“What? Isn’t that a rather bold statement to make to the police officer running a background check, of sorts, on you?”

“Bold? Perhaps, but not dangerous. You see, I know you were interested in the pages from my folder at Benny’s place that Tina didn’t copy for you. Those two pages provide some details the detectives who were keeping you in the loop, would be interested in. So, I need to win this election. Once in office, I need to conduct myself according to my ‘landlord’s’ wishes.”

Paul stopped for a minute but motioned for Jerry to wait.

“If I don’t, I will likely be going to jail, and Tina will definitely be going back on the street. I can’t let either of those things happen.”

Jerry nodded. “So, you killed Bunny? For your sister. Is that what’s on those two pages?”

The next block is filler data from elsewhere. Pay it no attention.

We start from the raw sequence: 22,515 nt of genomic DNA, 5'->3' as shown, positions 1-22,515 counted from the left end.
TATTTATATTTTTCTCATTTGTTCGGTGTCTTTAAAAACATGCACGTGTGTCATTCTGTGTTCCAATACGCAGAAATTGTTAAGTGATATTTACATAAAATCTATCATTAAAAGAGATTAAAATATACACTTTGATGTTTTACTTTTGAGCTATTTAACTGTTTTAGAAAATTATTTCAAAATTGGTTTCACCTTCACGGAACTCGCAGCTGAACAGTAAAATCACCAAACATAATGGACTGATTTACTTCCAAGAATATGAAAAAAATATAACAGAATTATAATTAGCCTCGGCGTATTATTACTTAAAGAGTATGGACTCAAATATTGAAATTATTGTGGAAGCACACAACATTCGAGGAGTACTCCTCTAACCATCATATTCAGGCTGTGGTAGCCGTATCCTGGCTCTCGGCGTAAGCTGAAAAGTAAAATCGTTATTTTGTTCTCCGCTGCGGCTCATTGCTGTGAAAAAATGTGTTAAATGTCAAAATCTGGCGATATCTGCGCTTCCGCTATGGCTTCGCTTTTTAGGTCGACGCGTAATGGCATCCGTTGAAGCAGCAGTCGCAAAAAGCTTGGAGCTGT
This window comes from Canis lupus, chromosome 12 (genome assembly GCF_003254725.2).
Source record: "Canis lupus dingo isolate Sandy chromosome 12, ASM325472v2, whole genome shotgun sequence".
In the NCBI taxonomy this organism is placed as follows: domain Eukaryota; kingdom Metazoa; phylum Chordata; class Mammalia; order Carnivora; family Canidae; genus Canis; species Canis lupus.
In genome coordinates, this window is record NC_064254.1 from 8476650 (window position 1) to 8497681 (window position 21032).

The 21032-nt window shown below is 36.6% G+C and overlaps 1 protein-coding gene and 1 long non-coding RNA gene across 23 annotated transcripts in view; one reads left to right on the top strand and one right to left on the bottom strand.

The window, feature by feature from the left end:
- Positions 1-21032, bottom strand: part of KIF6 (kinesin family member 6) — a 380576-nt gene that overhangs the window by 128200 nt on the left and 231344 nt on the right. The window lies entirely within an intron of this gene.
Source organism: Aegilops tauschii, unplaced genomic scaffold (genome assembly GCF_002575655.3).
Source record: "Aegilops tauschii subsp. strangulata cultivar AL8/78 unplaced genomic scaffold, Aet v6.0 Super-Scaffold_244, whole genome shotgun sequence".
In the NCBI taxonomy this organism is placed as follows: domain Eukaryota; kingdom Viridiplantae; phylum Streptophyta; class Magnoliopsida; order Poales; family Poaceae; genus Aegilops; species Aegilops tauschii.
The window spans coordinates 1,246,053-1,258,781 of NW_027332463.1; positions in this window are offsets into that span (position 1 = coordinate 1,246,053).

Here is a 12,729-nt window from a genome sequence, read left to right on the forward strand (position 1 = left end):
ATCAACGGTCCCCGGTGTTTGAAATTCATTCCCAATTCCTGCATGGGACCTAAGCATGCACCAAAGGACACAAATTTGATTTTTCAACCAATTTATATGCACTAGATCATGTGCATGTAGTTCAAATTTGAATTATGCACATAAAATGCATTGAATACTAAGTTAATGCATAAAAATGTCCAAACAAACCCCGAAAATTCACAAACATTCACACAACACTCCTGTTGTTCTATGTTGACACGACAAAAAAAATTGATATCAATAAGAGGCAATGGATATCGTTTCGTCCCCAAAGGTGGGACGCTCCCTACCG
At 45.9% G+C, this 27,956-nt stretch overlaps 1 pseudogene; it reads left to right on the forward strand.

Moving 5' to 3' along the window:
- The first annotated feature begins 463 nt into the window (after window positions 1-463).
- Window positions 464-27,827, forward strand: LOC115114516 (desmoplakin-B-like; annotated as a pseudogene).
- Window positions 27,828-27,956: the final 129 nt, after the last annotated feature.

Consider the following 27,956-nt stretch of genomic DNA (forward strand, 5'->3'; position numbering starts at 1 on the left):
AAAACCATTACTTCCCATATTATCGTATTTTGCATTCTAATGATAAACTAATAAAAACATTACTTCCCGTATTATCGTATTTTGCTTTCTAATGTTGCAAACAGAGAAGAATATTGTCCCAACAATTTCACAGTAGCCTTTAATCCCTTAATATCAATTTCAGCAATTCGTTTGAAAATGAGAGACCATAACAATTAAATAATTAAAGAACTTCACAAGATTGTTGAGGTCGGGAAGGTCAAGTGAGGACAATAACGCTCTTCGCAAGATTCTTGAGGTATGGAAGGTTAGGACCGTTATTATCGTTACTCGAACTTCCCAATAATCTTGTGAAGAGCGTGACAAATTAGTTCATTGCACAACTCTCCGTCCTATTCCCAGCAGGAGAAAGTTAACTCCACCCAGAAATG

“Yes. I got Bunny good and drunk. Then Rock and I pushed his car over that embankment.”

Jerry shook his head. He had cleaned his plate pretty well, but he wanted something else to eat. He wanted time before he had to reply. He settled for another drink of wine – probably not the best move.

“Paul, you’ve just admitted – to a police detective – to murdering a man. There’s no statute of limitations on murder. I have a duty to report what I know. Why did you tell me this?”

Paul smiled. “Because you won’t do anything, Detective. You see, Benny has two pages in a folder with your name on it.”

“My name? What have I done?”

“It’s not what you’ve done, Detective, it’s what people will believe you’ve done. You might not lose you job. You certainly won’t go to jail, but your career ends here. This job, in this city, where no one will trust you.”